In september, Dawn Halfaker attended her company picnic. The company may be a research unit of the Department of Defense, but it was still your basic weekday get-together: hot dogs, fresh air, tug-of-war. Maybe even basketball. She's not sure about that, but what is clear in her mind is how the feeling hit her all at once, for the first time: I'm watching. A couple of years ago she would've been in the middle of the action, taking on the men. Now, at 26, she could only ... spectate. A cutesy blonde, as if transported from the 1950s, sat nearby, mystified by her boyfriend's volleyball game. Halfaker tried to explain the rules, the scoring. And she thought, This sucks.
Injured veterans are not typical of the general disabled population in the U.S. Cut from a force of young, disciplined, physically fit action junkies, they're primed for the shock of physical therapy, driven to get back on their feet and go. The USOC Paralympic Military Program has already run two multisport summits for veterans in the last three months, hoping to unearth talent for the 2008 Games in Beijing. "We treat the patient at the level of a tactical athlete," says Chuck Scoville, program manager for amputee care at Reed. "The only difference between our guys and other athletes is that our season is yearlong."
After a stellar career at Rancho Bernardo High in San Diego, Halfaker was one of the key seniors behind West Point's turnaround 19-win basketball season in 2001, a slashing, defense-obsessed guard known for her aggressiveness. In practice she'd demand that teammates guard her more closely, and she loved nothing more than picking a dribbler clean. "If I had a team of Dawns," says Rancho Bernardo coach Peggy Brose, 54, "I'd coach till I was 70." Halfaker's favorite picture from her Army career shows her lunging at a Navy player while two teammates hold her back. "I look," Halfaker says with a smile, "like I'm going to kill her."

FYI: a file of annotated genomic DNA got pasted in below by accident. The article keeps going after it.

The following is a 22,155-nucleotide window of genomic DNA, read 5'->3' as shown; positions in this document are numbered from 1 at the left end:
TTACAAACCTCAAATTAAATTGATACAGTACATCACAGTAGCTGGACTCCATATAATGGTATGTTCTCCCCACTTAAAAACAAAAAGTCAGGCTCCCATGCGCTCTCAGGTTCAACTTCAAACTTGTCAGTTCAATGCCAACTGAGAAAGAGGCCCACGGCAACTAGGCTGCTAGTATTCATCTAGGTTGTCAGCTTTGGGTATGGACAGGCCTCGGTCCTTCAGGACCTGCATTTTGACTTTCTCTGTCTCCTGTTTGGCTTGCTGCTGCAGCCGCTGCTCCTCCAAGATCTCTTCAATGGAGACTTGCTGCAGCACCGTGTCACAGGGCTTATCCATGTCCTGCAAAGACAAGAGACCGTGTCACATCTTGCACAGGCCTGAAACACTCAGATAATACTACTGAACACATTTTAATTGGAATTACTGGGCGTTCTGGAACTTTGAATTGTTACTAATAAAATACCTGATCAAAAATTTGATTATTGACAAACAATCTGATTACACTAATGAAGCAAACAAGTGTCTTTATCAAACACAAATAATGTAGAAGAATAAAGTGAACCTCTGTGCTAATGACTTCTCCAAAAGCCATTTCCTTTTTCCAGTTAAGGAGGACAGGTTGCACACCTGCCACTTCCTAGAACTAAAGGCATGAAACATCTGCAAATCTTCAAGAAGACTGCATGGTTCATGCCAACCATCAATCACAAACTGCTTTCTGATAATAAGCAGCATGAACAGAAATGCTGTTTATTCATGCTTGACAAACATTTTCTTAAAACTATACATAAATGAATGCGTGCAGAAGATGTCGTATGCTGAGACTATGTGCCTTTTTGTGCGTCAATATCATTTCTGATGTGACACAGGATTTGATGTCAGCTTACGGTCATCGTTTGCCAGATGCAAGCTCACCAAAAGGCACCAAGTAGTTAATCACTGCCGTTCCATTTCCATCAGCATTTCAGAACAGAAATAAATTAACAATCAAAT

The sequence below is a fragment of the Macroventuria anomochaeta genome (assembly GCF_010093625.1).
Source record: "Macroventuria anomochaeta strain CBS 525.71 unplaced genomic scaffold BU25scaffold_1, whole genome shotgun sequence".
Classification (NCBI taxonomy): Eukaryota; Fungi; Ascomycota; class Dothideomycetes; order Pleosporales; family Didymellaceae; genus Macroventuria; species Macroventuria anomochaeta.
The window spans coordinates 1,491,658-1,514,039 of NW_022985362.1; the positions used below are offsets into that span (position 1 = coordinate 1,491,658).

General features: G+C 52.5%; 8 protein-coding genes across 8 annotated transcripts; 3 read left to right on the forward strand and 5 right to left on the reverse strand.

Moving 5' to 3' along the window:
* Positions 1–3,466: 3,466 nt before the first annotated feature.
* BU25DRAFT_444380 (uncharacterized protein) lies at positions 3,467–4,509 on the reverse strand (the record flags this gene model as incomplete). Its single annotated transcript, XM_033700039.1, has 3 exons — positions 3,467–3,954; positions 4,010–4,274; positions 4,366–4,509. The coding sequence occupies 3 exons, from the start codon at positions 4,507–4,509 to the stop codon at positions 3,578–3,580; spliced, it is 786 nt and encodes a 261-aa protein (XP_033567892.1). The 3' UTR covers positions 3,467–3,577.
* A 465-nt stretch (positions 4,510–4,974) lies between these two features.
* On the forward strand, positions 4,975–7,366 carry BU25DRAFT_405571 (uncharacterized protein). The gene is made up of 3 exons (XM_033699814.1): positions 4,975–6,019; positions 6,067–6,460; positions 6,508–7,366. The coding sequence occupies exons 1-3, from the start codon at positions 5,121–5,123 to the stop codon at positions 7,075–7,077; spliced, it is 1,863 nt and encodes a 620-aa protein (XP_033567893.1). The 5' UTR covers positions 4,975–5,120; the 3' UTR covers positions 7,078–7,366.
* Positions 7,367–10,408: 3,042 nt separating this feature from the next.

She loved everything about being an athlete: the locker room, the high jinks, the endless push to get better. Basketball was a way to break the ice with others, to show who she was. In late October of Halfaker's sophomore year a teammate fell on her left knee, ripping muscles from the bone and tearing the posterior cruciate ligament. The doctor said she would be sidelined for six months; Halfaker pushed her physical therapist to get her on the court in three. In January she was in the lineup. To hear her describe her best steal, against Bucknell as a junior, is to know why. "This girl was coming down with the ball really fast, it was late in the game and we were rallying," she says. "She got the ball, and I darted toward her, and I don't know how I didn't get called for a foul, but I just punched the ball hard with my left."